Applying these principles here, we conclude that the Supreme Court should not have precluded the defendant from calling Elliot Boyd, the brother of Lindsay, as a witness to impeach the testimony of Lindsay, who was the only witness who identified the defendant as one of the intruders.  The court precluded Boyd's proffered testimony on the grounds that the defense failed to lay a proper foundation for impeachment with Boyd's testimony, that Boyd had been present in the courtroom during Lindsay's testimony, and that the testimony would be hearsay.  However, defense counsel had failed to lay a proper foundation because he was not aware of the proffered testimony while Lindsay testified;  it was only subsequent to Lindsay having completed his testimony that Boyd contacted counsel claiming that Lindsay had told him repeatedly, both immediately after the incident and in the ensuing months before trial, that he had not seen the intruders' faces because they wore masks.  Moreover, the prosecutor initially volunteered to recall Lindsay to enable the defense to lay the foundation.  In addition, the proffered testimony was in “substantial contradiction” to Lindsay's testimony that he recognized the defendant even though he had a scarf covering his face, because at some point during the incident the defendant's face became uncovered (People v. Bradley, 99 A.D.3d at 937, 952 N.Y.S.2d 260 [internal quotation marks omitted];  Jerome Prince, Richardson on Evidence § 6–411 [Farrell 11th ed];  CJI2d[NY] Credibility of Witnesses—Inconsistent Statements).  Therefore, the proffered testimony was sufficiently inconsistent to be relevant to the issue of Lindsay's credibility (see People v. Bradley, 99 A.D.3d at 938, 952 N.Y.S.2d 260;  Jerome Prince, Richardson on Evidence § 6–411 [Farrell 11th ed];  CJI2d[NY] Credibility of Witnesses—Inconsistent Statements).  Furthermore, testimony as to whether Lindsay told Boyd that he did not see the intruders' faces went directly to the heart of the most contested aspect of this case—whether the defendant was one of the intruders.  As such, the precluded evidence was not only relevant to Lindsay's credibility, it was also “relevant to the very issues that the [trier of fact] must decide” (People v. Knight, 80 N.Y.2d 845, 847, 587 N.Y.S.2d 588, 600 N.E.2d 219;  see People v. Jaikaran, 95 A.D.3d 903, 943 N.Y.S.2d 223;  People v. Gomez, 79 A.D.3d 1065, 1067, 913 N.Y.S.2d 758;  People v. Perez, 40 A.D.3d 1131, 1132, 837 N.Y.S.2d 275;  People v. Ocampo, 28 A.D.3d 684, 686, 813 N.Y.S.2d 217;  People v. Gibbs, 215 A.D.2d 689, 689–690, 628 N.Y.S.2d 296).  Further, there is no evidence that allowing Boyd to testify would have prejudiced the People notwithstanding that Boyd was present in the courtroom during Lindsay's testimony (see People v. Scheck, 24 A.D.3d 574, 805 N.Y.S.2d 297).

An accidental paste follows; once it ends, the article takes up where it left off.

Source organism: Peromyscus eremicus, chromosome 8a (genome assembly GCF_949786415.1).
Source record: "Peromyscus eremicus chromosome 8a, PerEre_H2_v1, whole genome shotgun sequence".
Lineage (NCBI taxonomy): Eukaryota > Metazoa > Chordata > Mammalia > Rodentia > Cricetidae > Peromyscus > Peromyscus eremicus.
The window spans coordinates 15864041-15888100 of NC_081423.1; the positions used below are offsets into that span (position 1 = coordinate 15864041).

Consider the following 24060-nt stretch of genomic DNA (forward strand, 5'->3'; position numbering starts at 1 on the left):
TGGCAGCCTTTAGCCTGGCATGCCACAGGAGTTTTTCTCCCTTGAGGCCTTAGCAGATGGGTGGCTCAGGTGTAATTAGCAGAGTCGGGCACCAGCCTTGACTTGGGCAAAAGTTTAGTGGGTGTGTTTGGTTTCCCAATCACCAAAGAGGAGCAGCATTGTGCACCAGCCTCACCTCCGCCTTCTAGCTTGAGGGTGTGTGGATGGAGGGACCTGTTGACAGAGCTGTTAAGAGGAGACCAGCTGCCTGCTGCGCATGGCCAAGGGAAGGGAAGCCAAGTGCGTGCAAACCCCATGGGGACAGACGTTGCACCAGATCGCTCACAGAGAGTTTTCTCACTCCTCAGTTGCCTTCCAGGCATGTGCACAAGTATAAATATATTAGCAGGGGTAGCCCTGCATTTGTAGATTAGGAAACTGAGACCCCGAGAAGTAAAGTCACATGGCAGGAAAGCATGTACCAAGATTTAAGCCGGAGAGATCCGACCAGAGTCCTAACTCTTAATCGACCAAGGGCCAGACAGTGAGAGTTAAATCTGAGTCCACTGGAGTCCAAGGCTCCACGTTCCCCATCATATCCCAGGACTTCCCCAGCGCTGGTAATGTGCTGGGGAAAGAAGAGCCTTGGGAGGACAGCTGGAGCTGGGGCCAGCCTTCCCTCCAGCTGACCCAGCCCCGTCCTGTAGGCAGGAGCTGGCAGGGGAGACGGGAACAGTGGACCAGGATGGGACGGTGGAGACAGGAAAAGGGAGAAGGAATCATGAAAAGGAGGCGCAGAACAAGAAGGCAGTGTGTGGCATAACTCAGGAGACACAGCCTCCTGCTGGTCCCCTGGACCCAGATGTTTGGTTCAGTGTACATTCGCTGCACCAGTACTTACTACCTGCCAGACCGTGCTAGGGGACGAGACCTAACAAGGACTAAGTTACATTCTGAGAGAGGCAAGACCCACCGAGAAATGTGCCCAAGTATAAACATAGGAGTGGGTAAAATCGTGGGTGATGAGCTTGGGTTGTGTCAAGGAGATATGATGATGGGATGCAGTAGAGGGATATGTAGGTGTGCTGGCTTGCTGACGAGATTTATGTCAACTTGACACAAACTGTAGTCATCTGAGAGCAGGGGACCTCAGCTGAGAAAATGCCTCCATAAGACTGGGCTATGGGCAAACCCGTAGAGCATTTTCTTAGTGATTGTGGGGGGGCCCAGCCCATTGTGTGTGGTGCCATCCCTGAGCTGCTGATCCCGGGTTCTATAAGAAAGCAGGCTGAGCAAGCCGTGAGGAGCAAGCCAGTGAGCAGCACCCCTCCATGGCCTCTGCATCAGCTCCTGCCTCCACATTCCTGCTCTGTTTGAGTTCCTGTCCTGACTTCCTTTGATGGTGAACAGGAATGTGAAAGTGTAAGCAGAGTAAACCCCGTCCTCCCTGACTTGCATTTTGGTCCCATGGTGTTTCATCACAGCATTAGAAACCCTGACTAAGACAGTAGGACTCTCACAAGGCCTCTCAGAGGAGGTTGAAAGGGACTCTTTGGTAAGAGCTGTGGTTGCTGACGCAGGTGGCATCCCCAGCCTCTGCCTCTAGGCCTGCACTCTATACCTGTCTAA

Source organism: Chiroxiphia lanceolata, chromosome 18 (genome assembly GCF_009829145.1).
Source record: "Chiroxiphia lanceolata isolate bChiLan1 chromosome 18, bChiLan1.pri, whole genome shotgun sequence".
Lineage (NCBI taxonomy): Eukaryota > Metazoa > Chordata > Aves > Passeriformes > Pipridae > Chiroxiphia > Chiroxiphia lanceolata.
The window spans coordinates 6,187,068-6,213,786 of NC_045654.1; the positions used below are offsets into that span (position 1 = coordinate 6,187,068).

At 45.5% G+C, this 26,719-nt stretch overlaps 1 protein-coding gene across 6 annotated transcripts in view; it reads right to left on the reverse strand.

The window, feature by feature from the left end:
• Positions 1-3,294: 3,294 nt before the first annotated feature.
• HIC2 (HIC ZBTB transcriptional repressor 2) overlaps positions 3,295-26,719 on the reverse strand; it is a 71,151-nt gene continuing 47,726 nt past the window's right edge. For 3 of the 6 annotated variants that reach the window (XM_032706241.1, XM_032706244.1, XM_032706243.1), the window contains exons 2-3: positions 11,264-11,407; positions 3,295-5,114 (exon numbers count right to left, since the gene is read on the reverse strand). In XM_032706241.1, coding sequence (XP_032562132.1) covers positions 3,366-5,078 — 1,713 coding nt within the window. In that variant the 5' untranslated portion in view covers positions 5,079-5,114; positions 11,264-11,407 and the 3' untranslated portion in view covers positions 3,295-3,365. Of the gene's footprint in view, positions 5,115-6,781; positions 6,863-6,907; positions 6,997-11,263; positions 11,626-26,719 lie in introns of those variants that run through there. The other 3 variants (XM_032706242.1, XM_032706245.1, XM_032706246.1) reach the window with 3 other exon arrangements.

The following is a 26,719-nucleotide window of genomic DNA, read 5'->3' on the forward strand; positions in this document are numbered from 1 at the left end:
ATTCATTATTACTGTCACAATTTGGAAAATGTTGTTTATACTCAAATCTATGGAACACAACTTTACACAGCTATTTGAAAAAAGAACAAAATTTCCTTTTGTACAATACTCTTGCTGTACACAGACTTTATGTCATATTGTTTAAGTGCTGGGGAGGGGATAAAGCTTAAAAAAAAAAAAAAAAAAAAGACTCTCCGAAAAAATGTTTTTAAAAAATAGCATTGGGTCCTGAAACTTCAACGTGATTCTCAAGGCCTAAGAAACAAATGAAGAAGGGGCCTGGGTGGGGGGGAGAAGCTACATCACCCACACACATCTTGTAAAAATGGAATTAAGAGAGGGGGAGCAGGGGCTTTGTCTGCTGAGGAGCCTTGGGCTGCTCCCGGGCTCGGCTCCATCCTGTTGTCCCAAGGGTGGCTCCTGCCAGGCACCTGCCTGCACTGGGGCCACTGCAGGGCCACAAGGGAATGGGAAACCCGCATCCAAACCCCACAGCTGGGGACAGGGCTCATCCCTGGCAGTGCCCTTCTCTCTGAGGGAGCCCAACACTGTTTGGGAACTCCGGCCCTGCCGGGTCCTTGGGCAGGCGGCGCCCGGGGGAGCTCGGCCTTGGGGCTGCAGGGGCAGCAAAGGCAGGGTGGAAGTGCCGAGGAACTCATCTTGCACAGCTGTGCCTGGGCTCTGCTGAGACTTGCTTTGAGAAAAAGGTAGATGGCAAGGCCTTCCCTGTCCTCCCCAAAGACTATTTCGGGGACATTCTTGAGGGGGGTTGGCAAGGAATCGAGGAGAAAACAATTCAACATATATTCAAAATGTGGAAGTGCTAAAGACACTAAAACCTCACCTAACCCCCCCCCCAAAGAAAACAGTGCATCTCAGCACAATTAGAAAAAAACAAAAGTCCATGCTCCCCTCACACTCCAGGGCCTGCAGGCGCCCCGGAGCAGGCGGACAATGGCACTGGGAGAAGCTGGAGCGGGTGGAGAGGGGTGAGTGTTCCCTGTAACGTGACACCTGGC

Under the circumstances present here, the preclusion of such material and exculpatory evidence deprived the defendant of a fair trial (see Chambers v. Mississippi, 410 U.S. at 302, 93 S.Ct. 1038;  People v. Robinson, 89 N.Y.2d at 650, 657 N.Y.S.2d 575, 679 N.E.2d 1055;  People v. Bradley, 99 A.D.3d at 938, 952 N.Y.S.2d 260;  People v. Abdul, 76 A.D.3d at 565, 906 N.Y.S.2d 594;  People v. Oxley, 64 A.D.3d at 1083–1084, 883 N.Y.S.2d 385;  cf. People v. Fields, 89 A.D.3d 861, 862, 932 N.Y.S.2d 185).  Since the evidence of guilt was not overwhelming, this error was not harmless (see People v. Crimmins, 36 N.Y.2d 230, 241–242, 367 N.Y.S.2d 213, 326 N.E.2d 787).

Accordingly, the judgment must be reversed and the matter remitted to the Supreme Court, Kings County, for a new trial.

Since there must be a new trial, we note that the defendant's contention that he was deprived of a fair trial based on the prosecutor's reference to his nickname, “Maniac,” is partially unpreserved for appellate review (see CPL 470.05[2] ) and, in any event, without merit.  The defendant's nickname was used only a few times over the course of an approximately 10–day trial, and then only by Lindsay—the witness who testified that he knew the defendant by his nickname and who identified the defendant as one of the perpetrators—and by the prosecutor, in connection with Lindsay's testimony.  Based on the circumstances, the use of the defendant's nickname, while improper, was not so egregious as to deprive the defendant of a fair trial (see People v. Wilson, 141 A.D.3d 737, 739, 35 N.Y.S.3d 482).

We need not reach the defendant's remaining contentions, including the contention raised in his pro se supplemental brief, in light of our determination.

ROMAN, J.P., COHEN, MILLER and CHRISTOPHER, JJ., concur.